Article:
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Publication numberUS5786254 A
Publication typeGrant
Application numberUS 08/821,121
Publication dateJul 28, 1998
Filing dateMar 19, 1997
Priority dateMar 19, 1997
Fee statusPaid
Publication number08821121, 821121, US 5786254 A, US 5786254A, US-A-5786254, US5786254 A, US5786254A
InventorsMing-Yin Hao, Rajat Rakkhit
Original AssigneeAdvanced Micro Devices, Inc.
Export CitationBiBTeX, EndNote, RefMan
External Links: USPTO, USPTO Assignment, Espacenet
Hot-carrier reliability in submicron MOS devices by oxynitridation
US 5786254 A
Abstract
A method of manufacturing a semiconductor device with reduced hot-carrier induced degradation wherein a nitrogen species is introduced into the gate oxide layer. The introduction of the nitrogen species may be done after the gate etch, after the spacer material deposition, or after the spacer etch. The nitrogen species may also be introduced into the gate oxide after both the gate etch and the spacer material deposition or after both the gate etch and the spacer etch or after all three steps.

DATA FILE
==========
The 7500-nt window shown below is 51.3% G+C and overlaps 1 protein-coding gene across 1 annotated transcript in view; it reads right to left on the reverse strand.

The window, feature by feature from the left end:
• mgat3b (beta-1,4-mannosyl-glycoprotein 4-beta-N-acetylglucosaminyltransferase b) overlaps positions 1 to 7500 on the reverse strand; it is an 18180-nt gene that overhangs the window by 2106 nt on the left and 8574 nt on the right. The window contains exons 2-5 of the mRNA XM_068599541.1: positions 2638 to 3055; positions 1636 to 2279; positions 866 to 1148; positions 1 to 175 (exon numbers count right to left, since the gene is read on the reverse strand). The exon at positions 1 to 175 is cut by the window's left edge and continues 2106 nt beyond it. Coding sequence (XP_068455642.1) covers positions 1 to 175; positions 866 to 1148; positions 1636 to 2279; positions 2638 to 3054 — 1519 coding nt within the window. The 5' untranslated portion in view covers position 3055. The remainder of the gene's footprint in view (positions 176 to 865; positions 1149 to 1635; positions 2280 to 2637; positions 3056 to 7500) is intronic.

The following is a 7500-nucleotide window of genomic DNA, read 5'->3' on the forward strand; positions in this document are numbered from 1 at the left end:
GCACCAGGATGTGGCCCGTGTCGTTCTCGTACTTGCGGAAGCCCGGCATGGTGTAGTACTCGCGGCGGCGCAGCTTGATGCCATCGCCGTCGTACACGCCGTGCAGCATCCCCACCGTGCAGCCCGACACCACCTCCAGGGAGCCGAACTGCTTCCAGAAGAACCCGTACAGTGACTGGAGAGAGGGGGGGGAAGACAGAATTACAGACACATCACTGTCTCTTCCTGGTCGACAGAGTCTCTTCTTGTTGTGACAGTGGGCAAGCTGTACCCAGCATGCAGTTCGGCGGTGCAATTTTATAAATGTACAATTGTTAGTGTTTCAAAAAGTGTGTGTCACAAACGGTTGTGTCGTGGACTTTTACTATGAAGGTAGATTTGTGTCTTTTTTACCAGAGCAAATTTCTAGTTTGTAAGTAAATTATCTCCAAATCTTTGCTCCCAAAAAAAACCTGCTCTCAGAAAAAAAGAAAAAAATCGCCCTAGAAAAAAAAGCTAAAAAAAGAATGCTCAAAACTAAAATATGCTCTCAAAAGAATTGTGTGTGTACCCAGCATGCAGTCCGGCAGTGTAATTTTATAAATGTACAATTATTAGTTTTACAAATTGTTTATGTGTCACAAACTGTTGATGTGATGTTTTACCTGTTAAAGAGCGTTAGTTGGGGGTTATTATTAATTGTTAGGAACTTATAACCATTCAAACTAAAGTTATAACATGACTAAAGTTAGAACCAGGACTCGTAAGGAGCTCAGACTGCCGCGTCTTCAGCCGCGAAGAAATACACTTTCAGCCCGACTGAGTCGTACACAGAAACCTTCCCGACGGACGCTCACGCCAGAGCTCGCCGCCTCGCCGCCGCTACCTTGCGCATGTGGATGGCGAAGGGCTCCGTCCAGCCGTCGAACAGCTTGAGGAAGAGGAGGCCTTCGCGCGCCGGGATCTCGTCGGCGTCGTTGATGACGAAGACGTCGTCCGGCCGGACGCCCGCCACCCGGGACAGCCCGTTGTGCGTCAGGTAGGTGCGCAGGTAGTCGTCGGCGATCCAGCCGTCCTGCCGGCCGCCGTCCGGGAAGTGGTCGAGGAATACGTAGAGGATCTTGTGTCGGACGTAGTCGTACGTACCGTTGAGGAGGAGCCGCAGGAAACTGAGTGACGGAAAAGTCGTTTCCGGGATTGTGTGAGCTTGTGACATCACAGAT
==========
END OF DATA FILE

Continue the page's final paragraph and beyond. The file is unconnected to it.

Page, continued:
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Claims(3)
What is we claim is:
1. A method of manufacturing a semiconductor device with reduced hot-carrier induced degradation, the method comprising:
forming a layer of gate oxide on a surface of a semiconductor substrate;
forming a layer of polysilicon on the layer of gate oxide;
removing a portion of the layer of polysilicon forming a gate structure of polysilicon overlying a layer of gate oxide;
removing the gate oxide layer from the surface of the semiconductor substrate not underlying the gate structure;
forming a layer of a spacer material on the gate and semiconductor substrate;
etching the layer of a spacer material to form sidewall spacers;
introducing a nitrogen species into the gate oxide layer after the layer of spacer material has been etched.
2. The method of claim 1, wherein introducing a nitrogen species into the gate oxide layer is accomplished by oxynitridation.